Meleady and Crisp took this a step further with two subsequent 2017 experimental studies. Both were conducted to determine if changing intergroup attitudes can also garner pro-environmental behaviours. The first study asked 80 participants to think about present and future generations (like in the first study) or sports (an irrelevant issue). Participants were then asked if they would purchase a more environmentally sustainable version of common products such as jeans, milk, and electronic devices. The second study had a similar design to the first, albeit with a key difference: Participants were asked if they would perform more environmentally conscious behaviours that transcended mere buying habits (Medleady & Crisps, 2017).

In both studies, the results met the researchers’ predictions: Not only can arbitrary intergroup barriers be broken down by demonstrating group similarity; this newfound similarity has the potential to foster better environmental stewardship behaviours too (Medleady & Crisps, 2017). This is all fine and well to say that a simple change in attitudes can be a great boon for establishing environmental concern, but is that really realistic? How could this research possibly generate tangible results in the real world, outside the laboratory? Surely, it wouldn’t be wise to make every ill-informed person on earth write down what they like about the next generation. Rather, I would contend that a far more reasonable, albeit somewhat sneaky application is at hand.

Our ideas about the world are not informed in a vacuum. What we read and how we feel about it is more important than ever. In what has been described as a post-truth era, the veritable weight of cold hard facts pales in comparison to emotional appeals (McIntyre, 2018). Each time a news article is written, a scientific report articulated, or dialogue with friends and family orated, it provides us with a valuable opportunity: If it can prompt us to consider personal relevance and why we should care for our fellow man or woman – no matter when they’ll inherit this planet – then perhaps we can find ourselves in a more ecologically-sensitive world. All the knowledge gained through scientific research can only be rendered useful if it is communicated well (McIntyre, 2018).

Communication is the sieve in the floodgate that strains words from actions: If done through dry and jargon-heavy means, our communication of this climate change problem only speaks to those who already know it’s a problem, while potentially alienating others. If done in a psychologically-sensitive way, the same statistics and findings can be transformed from informative to inspirational; helping one find congruence between their knowledge and feelings of the issue. That can ignite meaningful action, before it’s too late.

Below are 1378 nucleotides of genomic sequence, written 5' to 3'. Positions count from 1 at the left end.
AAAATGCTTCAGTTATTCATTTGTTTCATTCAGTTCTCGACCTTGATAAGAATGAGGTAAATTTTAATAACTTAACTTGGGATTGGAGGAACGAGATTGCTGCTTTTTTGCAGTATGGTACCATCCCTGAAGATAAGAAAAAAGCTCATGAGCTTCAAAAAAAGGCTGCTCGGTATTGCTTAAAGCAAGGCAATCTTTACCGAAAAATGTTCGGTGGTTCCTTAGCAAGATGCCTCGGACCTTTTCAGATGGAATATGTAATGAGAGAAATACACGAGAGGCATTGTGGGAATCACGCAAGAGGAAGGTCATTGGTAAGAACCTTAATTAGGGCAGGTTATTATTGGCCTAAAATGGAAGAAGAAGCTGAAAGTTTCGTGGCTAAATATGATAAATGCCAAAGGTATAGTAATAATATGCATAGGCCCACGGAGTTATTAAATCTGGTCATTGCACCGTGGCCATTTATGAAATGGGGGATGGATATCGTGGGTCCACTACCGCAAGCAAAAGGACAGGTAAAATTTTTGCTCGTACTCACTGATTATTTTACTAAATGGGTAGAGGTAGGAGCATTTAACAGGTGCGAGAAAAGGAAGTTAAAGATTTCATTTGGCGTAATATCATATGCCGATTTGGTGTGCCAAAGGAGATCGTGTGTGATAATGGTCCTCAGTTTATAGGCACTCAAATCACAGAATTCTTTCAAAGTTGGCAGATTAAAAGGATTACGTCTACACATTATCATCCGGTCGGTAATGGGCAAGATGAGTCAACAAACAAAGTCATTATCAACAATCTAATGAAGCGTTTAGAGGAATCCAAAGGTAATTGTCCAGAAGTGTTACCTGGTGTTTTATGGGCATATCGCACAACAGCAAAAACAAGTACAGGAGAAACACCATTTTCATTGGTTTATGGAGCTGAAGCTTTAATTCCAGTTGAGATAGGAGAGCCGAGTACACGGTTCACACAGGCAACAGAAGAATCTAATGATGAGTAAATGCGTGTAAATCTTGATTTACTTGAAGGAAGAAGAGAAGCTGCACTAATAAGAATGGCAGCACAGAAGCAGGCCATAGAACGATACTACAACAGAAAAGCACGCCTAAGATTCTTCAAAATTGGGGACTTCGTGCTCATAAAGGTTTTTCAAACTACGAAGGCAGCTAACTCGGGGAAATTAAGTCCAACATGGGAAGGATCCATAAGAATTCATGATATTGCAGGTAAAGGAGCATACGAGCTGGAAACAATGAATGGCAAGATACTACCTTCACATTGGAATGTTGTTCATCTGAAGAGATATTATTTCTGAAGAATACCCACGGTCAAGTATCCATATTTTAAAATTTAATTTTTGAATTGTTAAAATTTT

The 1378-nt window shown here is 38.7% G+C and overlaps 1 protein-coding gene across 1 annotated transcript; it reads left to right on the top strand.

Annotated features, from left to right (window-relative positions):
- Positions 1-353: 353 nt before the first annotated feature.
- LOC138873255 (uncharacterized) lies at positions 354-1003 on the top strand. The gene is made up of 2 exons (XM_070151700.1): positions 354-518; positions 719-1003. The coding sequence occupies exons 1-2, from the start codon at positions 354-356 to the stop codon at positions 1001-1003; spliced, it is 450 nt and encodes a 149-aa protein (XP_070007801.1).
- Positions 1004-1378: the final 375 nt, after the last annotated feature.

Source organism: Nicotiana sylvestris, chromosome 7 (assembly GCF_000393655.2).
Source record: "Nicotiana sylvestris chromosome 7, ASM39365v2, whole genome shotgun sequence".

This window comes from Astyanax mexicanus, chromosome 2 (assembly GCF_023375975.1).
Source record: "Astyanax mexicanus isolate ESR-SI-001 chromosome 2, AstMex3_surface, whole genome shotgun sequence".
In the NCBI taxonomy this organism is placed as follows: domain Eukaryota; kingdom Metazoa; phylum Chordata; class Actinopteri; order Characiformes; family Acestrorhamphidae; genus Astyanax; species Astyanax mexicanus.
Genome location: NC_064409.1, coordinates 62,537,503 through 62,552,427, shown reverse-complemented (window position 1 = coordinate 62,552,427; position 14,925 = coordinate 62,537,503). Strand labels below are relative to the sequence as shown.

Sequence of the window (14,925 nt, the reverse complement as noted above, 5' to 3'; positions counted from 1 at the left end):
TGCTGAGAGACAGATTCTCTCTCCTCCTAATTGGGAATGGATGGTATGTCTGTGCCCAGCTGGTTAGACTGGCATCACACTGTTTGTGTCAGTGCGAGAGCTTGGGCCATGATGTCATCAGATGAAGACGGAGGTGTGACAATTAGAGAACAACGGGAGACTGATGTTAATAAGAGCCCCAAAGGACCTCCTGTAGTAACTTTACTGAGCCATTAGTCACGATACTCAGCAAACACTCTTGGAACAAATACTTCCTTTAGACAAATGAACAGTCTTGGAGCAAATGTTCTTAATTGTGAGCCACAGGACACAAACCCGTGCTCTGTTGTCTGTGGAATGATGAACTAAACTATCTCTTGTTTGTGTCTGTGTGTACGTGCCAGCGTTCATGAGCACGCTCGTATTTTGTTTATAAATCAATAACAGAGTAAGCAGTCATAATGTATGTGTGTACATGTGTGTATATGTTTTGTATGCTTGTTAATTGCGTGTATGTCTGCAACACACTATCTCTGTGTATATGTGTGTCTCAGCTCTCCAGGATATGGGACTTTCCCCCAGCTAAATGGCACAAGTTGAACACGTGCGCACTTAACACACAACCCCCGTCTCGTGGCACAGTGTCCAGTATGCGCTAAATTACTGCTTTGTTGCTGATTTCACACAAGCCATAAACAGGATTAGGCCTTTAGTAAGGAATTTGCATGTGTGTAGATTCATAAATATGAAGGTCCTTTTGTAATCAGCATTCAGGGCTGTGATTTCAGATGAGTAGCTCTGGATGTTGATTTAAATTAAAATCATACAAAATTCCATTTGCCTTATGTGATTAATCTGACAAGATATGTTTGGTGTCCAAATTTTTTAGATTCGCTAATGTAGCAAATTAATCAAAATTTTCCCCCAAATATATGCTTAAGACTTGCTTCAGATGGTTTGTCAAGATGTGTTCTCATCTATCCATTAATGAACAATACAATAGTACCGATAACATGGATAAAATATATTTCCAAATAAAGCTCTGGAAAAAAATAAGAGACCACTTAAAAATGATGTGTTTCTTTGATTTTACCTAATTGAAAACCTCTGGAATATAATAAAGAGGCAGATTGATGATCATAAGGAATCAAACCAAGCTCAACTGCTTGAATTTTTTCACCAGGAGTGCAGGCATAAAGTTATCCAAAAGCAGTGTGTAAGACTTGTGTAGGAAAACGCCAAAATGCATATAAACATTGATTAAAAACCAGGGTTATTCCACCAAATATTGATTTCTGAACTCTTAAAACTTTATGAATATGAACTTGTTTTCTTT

I would hope a more holistic method for communicating climate change findings is imparted before those findings become self-evident. In many ways, climate change is already here: A report from World Wildlife Foundation – which compiled data from dozens of climate scientists – suggests that humanity has killed over 60% of wild animals (World Wildlife Foundation, 2018). Likewise, a raise in global temperature of only a few more degrees would almost assuredly be catastrophic (IPCC, 2018). We are living in a dire situation, lying on the precipice of an ecological point-of-no-return. As such, it’s imperative we use every tool in our arsenal – including psychology – to combat this.



Intergovernmental Panel on Climate Change. (2018). Summary For Policymakers. Retrieved from

Guggenheim, D. (Director), & Gore, A. (Screenwriter). (2006). An Inconvenient Truth [Video file]. France: Paramount Pictures. Retrieved November 1, 2018.

Meleady, R., & Crisp, R. J. (2017). Redefining climate change inaction as temporal intergroup bias: Temporally adapted interventions for reducing prejudice may help elicit environmental protection. Journal of Environmental Psychology, 53, 206-212. doi:10.1016/j.jenvp.2017.08.005